Individual health insurance coverage is easier to obtain and less restrictive than is commonly believed, according to a study released recently by America’s Health Insurance Plans.
The results of the study, which was based on responses to a survey of AHIP member companies, “demonstrate that the individual health insurance market is playing an important role in providing substantial access and significant protections for consumers,” says AHIP President Karen Ignagni.
According to the study, individuals purchasing their own single coverage paid an average annual premium of $2,268, and those purchasing family coverage paid an average annual premium of $4,424. By comparison, AHIP said the average annual premium for an employer-sponsored plan was $3,696 for an individual and $9,948 for family coverage.
Also of importance, according to Jim Oatman, senior vice president and chief actuary of individual medical for Milwaukee-based Assurant Health, are the study’s findings on the affordability of and access to individual health insurance plans, which contradict the coverage’s image as expensive and restrictive. Instead, he says, the study showed that “given the wide variety of carriers and coverage, you can effectively customize your coverage to meet your particular needs and your particular budget.”
Much of the misconception surrounding individual coverage, Oatman says, can be traced to two factors. The first of these is the system of employment-based health care coverage. Employers generally pay the bulk of health care premiums for their employees, Oatman says, meaning that much of the costs of coverage are “hidden from the individual.”
Second, he notes, individuals seeking to purchase their own health insurance coverage sometimes can be confused by the wide variety of specific add-ons that can be added to coverage, and can end up purchasing coverage for minor things that would better be paid for out-of-pocket. Oatman says this was roughly akin to “including oil changes on your auto insurance.”
AHIP noted in the study that the U.S. Census Bureau estimates that over 16 million non-elderly Americans purchased health insurance coverage in the non-group market in 2003, the most recent year for which data is available.
Although there are significant differences in premium levels from state to state based on demographics, consumer preferences and regulations, the AHIP study found that 94% of the individual policies in the study were sold in states where the average premium was under $3,000 and 98% of family policies were sold in states where the average premium was under $6,000.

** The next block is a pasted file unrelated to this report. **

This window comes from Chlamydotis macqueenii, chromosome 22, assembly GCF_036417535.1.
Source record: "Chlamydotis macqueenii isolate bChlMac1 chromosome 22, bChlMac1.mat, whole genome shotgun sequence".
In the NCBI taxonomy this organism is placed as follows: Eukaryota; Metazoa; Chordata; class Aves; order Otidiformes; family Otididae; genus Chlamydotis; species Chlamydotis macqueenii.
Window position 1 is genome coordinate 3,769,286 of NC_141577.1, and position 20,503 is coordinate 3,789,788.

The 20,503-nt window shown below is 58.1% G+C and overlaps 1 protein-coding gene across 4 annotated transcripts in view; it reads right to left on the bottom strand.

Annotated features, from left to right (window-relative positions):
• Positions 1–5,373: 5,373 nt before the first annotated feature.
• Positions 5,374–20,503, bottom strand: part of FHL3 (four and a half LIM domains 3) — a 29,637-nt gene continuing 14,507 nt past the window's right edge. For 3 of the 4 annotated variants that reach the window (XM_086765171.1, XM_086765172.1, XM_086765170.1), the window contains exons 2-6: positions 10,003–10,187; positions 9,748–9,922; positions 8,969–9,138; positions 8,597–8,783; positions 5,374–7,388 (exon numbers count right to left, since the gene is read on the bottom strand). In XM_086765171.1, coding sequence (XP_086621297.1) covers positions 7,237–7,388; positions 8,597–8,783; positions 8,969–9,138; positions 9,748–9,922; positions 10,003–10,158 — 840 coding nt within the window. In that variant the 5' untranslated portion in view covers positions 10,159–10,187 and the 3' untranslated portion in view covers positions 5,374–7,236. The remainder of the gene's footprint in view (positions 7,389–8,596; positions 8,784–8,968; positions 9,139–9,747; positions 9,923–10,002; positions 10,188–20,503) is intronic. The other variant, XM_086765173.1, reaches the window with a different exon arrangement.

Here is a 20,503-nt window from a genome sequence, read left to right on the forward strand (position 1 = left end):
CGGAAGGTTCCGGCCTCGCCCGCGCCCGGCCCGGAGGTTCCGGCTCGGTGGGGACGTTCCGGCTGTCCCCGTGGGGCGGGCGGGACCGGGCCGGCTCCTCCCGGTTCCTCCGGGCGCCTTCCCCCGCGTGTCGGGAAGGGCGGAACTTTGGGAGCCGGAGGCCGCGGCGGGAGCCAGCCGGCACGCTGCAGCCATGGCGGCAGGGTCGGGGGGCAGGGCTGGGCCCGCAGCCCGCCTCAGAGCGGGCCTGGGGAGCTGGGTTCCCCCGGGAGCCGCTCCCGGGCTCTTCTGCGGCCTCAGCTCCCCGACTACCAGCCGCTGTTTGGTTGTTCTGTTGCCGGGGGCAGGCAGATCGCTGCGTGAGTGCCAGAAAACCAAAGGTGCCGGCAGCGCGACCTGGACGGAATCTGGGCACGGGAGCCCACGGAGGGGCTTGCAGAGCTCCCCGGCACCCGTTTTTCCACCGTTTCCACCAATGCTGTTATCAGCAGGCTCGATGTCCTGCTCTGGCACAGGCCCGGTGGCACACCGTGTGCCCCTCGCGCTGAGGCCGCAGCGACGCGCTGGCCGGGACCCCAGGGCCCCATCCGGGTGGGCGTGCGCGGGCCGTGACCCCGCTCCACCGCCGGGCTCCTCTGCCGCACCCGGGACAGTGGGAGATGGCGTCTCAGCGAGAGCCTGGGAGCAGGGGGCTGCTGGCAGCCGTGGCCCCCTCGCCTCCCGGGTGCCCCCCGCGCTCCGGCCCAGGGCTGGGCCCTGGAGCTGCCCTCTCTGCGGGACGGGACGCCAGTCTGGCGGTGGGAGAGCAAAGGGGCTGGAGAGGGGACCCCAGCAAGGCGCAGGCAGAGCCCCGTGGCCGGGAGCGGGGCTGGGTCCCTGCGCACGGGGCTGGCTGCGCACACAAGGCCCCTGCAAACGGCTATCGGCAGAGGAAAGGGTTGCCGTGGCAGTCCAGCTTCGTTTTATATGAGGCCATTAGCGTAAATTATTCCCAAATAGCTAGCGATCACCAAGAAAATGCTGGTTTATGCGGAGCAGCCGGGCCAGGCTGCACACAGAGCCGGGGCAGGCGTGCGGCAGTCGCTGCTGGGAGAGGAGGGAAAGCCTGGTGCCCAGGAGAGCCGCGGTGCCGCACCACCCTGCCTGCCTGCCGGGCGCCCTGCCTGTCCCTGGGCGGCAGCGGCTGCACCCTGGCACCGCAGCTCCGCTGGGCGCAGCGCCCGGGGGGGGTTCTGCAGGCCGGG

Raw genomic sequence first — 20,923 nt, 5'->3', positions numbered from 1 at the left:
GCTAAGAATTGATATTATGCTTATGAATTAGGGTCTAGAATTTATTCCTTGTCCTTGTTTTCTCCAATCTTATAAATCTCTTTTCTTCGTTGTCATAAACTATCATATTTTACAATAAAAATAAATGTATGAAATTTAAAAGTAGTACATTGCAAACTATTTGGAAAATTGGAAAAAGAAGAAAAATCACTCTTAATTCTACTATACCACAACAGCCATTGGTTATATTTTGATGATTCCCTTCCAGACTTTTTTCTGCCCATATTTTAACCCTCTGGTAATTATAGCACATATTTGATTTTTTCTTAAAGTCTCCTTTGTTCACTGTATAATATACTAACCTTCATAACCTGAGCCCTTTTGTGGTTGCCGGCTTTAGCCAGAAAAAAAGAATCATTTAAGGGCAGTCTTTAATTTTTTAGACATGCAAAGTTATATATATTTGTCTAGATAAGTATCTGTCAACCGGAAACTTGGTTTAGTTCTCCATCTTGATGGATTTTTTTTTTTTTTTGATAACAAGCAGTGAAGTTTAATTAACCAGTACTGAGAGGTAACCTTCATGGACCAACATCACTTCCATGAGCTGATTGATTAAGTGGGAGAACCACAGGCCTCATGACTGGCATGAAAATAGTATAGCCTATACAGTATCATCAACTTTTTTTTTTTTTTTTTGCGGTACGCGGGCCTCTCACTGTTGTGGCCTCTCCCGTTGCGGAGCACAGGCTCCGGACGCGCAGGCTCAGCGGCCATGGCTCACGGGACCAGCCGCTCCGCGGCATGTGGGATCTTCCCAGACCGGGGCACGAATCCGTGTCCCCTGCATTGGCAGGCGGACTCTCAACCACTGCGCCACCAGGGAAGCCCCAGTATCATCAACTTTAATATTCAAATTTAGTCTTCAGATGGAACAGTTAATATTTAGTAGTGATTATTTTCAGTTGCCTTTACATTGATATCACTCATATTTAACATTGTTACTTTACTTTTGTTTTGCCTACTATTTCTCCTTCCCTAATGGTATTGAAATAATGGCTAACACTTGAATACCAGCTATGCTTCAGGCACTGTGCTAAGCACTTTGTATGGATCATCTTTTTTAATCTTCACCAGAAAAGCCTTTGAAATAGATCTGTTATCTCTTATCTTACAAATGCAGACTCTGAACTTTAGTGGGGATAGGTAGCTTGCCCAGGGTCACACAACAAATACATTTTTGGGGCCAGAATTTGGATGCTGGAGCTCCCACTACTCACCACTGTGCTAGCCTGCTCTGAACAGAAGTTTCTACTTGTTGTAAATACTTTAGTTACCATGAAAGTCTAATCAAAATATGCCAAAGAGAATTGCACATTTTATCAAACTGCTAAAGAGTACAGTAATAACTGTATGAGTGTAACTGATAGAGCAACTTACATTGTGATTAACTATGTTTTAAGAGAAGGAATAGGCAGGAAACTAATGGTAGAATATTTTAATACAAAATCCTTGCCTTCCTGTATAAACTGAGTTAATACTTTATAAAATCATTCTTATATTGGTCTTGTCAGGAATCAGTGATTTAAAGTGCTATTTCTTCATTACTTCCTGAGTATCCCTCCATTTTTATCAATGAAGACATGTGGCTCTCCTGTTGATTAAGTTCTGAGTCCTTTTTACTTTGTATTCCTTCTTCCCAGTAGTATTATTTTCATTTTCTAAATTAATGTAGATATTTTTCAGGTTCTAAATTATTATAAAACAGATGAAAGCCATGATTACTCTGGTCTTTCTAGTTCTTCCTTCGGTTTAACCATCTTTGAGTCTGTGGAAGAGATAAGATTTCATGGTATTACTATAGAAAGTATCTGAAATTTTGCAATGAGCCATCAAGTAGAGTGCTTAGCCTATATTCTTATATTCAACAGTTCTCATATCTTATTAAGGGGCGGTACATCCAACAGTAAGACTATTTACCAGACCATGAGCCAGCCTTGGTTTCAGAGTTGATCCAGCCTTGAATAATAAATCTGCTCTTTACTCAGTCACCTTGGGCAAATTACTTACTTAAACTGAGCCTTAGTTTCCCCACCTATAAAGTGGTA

Oatman also notes the “marked contrast” between certain states, most notably California and New Jersey. The lowest premiums, at an annual average of $1,885, were found in California, which also had by far the most policies at 680,338, over half of those included in the study. Although having the fourth highest number of policies included in the study at 27,198, New Jersey also had the highest premiums at an average of $6,048 annually for single coverage.
AHIP noted in the study that it would share its data with policymakers, which Ignagni says she hoped would help improve regulation of health policies from state to state by clearing away the preconceived notions surrounding individual health insurance plans. Among the goals, she says, was to encourage states to remove costly coverage mandates that could help encourage those without coverage to consider getting their own policy. Oatman suggests legislation that would expand the use of Health Savings Accounts, either through tax deductions or tax credits. “That kind of expansion,” he says, “would help those people on the margin.”
Conducting the study, which she notes is the largest ever of the individual health insurance market, was about providing meaningful data, Ignagni says.
“Providing data generates thoughtful conversation,” she adds. “Without data, all you have are misconceptions and stereotypes.”
16 million non-elderly Americans purchased health insurance coverage in the non-group market in 2003